Now certainly those people were being brought in before, but having my friends avatar there was like someone vouching for them right away. Without it they feel like strangers and it’s very uncomfortable. And while there is a credit line to let me know which person I follow is responsible for the retweet, it’s small and stuck at the end after a line I ignore most of the time. I mean really, unless I’m actively wondering at what time someone posted a tweet I never read the “posted XX ago via…” line because I don’t care how many minutes ago or with what client the person used. If something comes up where I need to know it’s helpful, but generally I ignore it. Now I have to either read a retweet and then purposely go read this credit line to think back and put what I just read in context, or I have to train myself that if I see the retweet icon I have to skip to the end to see who retweeted it and then jump back to the front to read it. Both are totally annoying options considering I got the same info before completely passively by seeing the avatar of the person I follow before I read the retweet.
Also, though out the day I found my self wishing I could block retweets from someone. Not a block of any retweets from a person I follow, but a block preventing anyone I follow from showing me retweets of a particular user. What I mean is if I follow Jack, Jill and Sally I don’t want to stop seeing anything they retweet, I just want to stop seeing anytime they retweet something from Tom. This is a new problem because while Jack, Jill and Sally may have been retweeting Tom like crazy before it was easier to ignore. It felt like a friend quoting someone else, where as now it feels like they brought the person along to tell me themselves. It’s much more abrasive.
And while it’s great that there is more control and granularity by allowing me to turn on or off retweets from each and every person I follow that is a lot of work and it’s an all or nothing option which is stressful to make. Sure that last retweet was annoying but if I block them maybe I’ll miss out on something really great tomorrow.
Overall I just think this solution to the attribution problem is a huge mess that made more problems than it solved.
The next issue I have is what Ev calls Redundancies. This would be the issue of several of your friends all retweeting the same thing. I can see where this would be annoying for some people, especially for people who follow a lot of people in the same circle and the echo chamber effect kicks in. Yes Merlin Mann is funny but I don’t need 73 of the people that I follow all retweeting the same clever thing he just tweeted about poop. And it’s even worse is 42 people I follow all retweet something by someone they all think is hilarious and I think is retarded. So again, yes this is a problem but the solution of only letting you see something once causes another problem – when someone you follow retweets something by someone else you follow you never see that retweet.
I tested this specifically 3 times today and it’s definitely the case. This sucks because unfortunately I don’t get to read every single tweet by every single person I follow – sometimes because I’m too busy or sometimes because a buggy 3rd party app drops tweets. Luckily a lot of the people I follow also follow other people I follow and can draw attention to the frequent gems they spit out, and very often I see a great tweet from someone I follow not when they wrote it, but when someone else I follow retweeted it. That no longer happens, and that sucks.
I was really annoyed that you can’t annotate the tweet before it is retweeted but Ev says that is something they will likely be changing very soon so I’ll skip the rant on that and trust they know how important of an option that is.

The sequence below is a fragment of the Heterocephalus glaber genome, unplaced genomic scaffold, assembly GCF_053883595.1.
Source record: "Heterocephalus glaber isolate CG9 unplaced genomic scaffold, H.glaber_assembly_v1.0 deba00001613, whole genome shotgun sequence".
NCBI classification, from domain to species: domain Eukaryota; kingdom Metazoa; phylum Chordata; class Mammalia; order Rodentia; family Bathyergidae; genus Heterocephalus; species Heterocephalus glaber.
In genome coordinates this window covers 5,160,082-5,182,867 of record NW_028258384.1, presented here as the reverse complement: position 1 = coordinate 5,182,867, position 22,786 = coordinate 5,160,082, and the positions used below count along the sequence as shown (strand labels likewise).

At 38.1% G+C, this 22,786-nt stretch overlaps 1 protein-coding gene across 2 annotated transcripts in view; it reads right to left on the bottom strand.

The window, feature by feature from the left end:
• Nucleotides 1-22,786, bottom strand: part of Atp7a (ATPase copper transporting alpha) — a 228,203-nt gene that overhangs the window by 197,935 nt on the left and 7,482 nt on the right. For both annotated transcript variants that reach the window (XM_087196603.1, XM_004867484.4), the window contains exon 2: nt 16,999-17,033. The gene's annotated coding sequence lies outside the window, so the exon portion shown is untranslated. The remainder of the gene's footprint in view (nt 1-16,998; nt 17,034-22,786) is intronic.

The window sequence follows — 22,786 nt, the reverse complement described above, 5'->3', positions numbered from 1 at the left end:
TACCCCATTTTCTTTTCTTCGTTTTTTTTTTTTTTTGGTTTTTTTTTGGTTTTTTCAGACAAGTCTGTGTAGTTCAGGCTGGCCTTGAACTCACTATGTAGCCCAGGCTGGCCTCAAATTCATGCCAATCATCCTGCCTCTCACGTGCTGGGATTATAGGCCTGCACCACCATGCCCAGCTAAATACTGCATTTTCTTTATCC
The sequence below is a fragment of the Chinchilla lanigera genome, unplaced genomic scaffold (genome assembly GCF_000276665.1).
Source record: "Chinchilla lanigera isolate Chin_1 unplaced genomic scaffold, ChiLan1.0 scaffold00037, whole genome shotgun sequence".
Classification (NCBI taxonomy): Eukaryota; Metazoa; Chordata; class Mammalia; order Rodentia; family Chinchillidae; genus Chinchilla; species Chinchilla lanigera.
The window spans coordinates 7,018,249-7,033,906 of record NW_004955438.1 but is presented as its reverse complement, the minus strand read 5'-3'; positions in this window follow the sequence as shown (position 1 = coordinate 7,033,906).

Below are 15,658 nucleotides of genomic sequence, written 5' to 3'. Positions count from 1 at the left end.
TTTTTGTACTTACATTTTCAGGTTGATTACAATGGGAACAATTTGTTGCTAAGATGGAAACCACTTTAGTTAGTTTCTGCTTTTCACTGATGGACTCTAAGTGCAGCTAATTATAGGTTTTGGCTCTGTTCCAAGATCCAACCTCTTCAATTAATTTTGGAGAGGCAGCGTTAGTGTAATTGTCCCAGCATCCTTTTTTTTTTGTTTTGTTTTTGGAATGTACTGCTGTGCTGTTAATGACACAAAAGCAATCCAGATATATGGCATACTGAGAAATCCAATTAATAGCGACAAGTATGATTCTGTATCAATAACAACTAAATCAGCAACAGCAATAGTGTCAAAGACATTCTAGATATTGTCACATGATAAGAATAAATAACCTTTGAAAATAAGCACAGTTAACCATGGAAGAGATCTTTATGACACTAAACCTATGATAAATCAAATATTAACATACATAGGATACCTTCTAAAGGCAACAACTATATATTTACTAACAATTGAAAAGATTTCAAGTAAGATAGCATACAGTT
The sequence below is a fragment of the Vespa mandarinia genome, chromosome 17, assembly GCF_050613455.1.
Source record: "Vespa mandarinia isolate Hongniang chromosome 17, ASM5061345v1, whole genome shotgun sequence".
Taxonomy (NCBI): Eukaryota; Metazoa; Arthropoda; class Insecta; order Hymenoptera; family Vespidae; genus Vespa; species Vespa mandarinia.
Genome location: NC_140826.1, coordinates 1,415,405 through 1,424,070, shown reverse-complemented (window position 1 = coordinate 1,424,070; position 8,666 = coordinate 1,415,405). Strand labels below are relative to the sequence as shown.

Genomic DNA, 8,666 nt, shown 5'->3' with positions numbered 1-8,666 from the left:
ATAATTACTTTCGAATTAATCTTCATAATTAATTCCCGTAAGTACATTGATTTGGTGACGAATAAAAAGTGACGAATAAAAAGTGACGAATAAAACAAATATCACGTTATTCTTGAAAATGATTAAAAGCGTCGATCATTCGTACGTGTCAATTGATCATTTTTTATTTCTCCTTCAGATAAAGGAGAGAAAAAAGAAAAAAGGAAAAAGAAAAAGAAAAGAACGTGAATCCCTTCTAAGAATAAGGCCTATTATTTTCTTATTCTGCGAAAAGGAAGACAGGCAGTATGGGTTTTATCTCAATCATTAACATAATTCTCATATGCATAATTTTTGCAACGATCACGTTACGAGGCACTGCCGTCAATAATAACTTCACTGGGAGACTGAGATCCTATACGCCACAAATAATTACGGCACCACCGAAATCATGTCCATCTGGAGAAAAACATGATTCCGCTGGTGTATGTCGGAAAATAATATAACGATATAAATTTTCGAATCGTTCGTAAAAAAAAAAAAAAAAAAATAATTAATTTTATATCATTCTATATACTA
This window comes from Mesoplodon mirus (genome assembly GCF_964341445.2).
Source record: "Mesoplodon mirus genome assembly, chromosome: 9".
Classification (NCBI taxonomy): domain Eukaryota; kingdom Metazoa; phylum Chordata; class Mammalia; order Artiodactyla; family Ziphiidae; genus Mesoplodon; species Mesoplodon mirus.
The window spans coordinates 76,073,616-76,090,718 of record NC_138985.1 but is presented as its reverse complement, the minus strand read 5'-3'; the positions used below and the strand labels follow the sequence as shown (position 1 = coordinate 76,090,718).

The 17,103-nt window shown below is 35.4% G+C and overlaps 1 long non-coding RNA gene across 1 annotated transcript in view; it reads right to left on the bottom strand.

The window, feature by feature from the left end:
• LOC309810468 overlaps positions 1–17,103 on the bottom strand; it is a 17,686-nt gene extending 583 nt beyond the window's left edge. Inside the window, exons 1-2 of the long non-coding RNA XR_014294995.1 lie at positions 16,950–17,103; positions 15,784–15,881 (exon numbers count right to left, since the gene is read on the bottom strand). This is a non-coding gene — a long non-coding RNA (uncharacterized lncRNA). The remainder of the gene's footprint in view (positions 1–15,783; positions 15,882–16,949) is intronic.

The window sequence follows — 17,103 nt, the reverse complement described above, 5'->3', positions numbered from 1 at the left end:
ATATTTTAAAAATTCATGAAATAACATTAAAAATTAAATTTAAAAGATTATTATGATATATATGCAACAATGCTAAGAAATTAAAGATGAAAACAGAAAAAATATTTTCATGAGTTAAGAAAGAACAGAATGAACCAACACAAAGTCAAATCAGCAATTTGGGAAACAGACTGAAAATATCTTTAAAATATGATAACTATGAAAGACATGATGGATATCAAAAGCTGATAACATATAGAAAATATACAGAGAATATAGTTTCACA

Those things really bother me, but what bothers me even more is the old way, that while it certainly has it’s problems, is now going to become considerably harder to do. Ev says:
Also, old-school retweets are still allowed, as well. We had to prioritize some use cases over others in this release. But just as Twitter didn’t have this functionality at all before, people can still work around and do whatever they want. This just gives another option.
But earlier in the post he says:
In an announcement a few weeks ago to get developers building new RT functionality into their clients, we released some preliminary mockups showing how the new Retweet functionality might work on twitter.com. (I’ve read a couple times today that we’re apparently keeping this feature only for twitter.com, which is exactly wrong. Most of the clients are working on incorporating it presently.)
This means developers are working on *replacing* the OldRetweet functions they currently have with NewRetweet. Keep in mind that the reason OldRetweet is even in those clients is because so many people were using it and begging for it to be added to the clients. I can’t imagine any of the dominate clients are going to have two options allowing you to choose which style of retweet you want to use. They will simply adopt the method supported by Twitter forcing anyone who wants to do it another way to do it by hand again. This also sucks.
But all this asside I think the biggest issue here, and the thing that bothers me the most, is Twitter has a long history of keeping things simple, watching how people use them, listening to feedback, and implementing a next step which trusts that the users know how they want to use the platform. As someone who works with groups and communities and users all the time I know that the combined efforts of users will figure something out much better and more efficiently than a few people staring at the problem in an office. There is no question that the vast majority of Twitter users have come to agreement on how a retweet should work. This implementation by Twitter feels like they saw that but then said “thanks for coming up with that feature, but you are wrong and here’s the way it should work” and while they have every right to decide how they want to implement everything as a user this doesn’t make me feel very good. Something simple that I really liked was just purposefully made different and more difficult.